Malaria resistant to drugs and insecticides

One of the biggest concerns in the fight against malaria , is its resistance to drugs. It is a problem that has spread very quickly and, even in certain regions, has undermined efforts to control this disease that causes a million deaths a year.

Therefore, in early 2010, the World Health Organization (WHO), released a series of new guidelines for the treatment of malaria, as well as guidance on the acquisition of safe and effective drugs against the disease.

These WHO recommendations emphasize testing before treatment and the inclusion of a new type of therapy known as artemisinin-based combination therapy (ACT) that has transformed the management of malaria.

The quality of medications

The adoption of universal diagnostic tests is a fundamental step in the fight against malaria, says the WHO, since it allows targeting the use of the ACT among those who really suffer from the disease.

The objective is to reduce the appearance and spread of drug resistance and to facilitate the detection of febrile patients who do not have malaria. Other indications from the WHO have to do with the recall of artemisinin-based oral monotherapy, as well as shoddy medicines.

"In countries with endemic malaria, markets for pharmaceutical products are not usually regulated, and national authorities need practical help to assess the quality of antimalarial drugs before buying them," said Dr. Andrea Bosman, Unit Coordinator. Drugs and Diagnostic Tests of the WHO Global Malaria Program.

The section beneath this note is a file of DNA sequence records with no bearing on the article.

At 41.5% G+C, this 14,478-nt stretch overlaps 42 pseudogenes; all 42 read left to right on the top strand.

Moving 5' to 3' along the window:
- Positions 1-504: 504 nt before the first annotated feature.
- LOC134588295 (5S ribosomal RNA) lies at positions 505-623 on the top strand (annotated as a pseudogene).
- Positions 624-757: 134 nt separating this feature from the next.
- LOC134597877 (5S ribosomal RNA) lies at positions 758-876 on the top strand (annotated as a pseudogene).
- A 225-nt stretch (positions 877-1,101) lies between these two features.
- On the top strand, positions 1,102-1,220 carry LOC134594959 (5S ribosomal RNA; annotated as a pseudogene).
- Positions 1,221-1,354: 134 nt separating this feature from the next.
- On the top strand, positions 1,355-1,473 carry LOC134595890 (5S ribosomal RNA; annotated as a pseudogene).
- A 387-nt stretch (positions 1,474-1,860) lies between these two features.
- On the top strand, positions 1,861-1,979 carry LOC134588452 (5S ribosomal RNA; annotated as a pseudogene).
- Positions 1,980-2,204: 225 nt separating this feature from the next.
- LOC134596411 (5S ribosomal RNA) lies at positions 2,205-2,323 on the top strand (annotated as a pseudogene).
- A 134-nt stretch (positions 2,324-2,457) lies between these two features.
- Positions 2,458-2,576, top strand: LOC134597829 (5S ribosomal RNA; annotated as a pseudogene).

Poor quality drugs harm the health and lives of patients, undermine the credibility of health services and, by causing concentrations of doubtful therapies in people with malaria, favor resistance to medications that can save lives

Laser weapon against the Anopheles

The increased resistance of mosquitoes to insecticides and the absence of safe and affordable alternative products are hampering the control measures of mosquitoes that transmit malaria.

The development of new alternatives is a slow and expensive task, but a new and original solution, promoted by the Bill and Melinda Gates Foundation, deals with a hand laser that, when detecting the beat of the tiny wings of the Anopheles mosquito, shoots it Certainly causing his death.

The technology is based on so-called Blu-ray and laser printers, making it a cheap and accessible product.


Video Medicine: Malaria Drug Resistance and Genomics (September 2020).